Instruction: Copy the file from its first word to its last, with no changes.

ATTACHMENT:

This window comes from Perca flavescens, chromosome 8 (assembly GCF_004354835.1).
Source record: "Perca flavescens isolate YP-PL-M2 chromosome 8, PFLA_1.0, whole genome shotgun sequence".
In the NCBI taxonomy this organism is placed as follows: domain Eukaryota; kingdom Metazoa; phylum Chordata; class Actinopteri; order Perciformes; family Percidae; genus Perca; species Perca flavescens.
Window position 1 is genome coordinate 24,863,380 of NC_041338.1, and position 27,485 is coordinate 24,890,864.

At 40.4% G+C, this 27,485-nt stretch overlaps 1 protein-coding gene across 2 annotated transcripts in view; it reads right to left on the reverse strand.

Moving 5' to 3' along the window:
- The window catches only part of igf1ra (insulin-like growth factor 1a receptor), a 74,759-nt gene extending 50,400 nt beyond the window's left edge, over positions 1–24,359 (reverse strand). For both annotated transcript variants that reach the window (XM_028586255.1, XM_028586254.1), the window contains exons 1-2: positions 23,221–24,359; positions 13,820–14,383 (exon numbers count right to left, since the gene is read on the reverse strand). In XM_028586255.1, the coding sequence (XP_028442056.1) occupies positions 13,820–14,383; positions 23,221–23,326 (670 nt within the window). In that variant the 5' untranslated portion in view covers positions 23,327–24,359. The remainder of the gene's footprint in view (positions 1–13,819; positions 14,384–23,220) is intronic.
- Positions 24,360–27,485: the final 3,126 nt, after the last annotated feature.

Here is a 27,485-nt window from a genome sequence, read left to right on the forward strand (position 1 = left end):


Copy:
This window comes from Perca flavescens, chromosome 8 (assembly GCF_004354835.1).
Source record: "Perca flavescens isolate YP-PL-M2 chromosome 8, PFLA_1.0, whole genome shotgun sequence".
In the NCBI taxonomy this organism is placed as follows: domain Eukaryota; kingdom Metazoa; phylum Chordata; class Actinopteri; order Perciformes; family Percidae; genus Perca; species Perca flavescens.
Window position 1 is genome coordinate 24,863,380 of NC_041338.1, and position 27,485 is coordinate 24,890,864.

At 40.4% G+C, this 27,485-nt stretch overlaps 1 protein-coding gene across 2 annotated transcripts in view; it reads right to left on the reverse strand.

Moving 5' to 3' along the window:
- The window catches only part of igf1ra (insulin-like growth factor 1a receptor), a 74,759-nt gene extending 50,400 nt beyond the window's left edge, over positions 1–24,359 (reverse strand). For both annotated transcript variants that reach the window (XM_028586255.1, XM_028586254.1), the window contains exons 1-2: positions 23,221–24,359; positions 13,820–14,383 (exon numbers count right to left, since the gene is read on the reverse strand). In XM_028586255.1, the coding sequence (XP_028442056.1) occupies positions 13,820–14,383; positions 23,221–23,326 (670 nt within the window). In that variant the 5' untranslated portion in view covers positions 23,327–24,359. The remainder of the gene's footprint in view (positions 1–13,819; positions 14,384–23,220) is intronic.
- Positions 24,360–27,485: the final 3,126 nt, after the last annotated feature.

Here is a 27,485-nt window from a genome sequence, read left to right on the forward strand (position 1 = left end):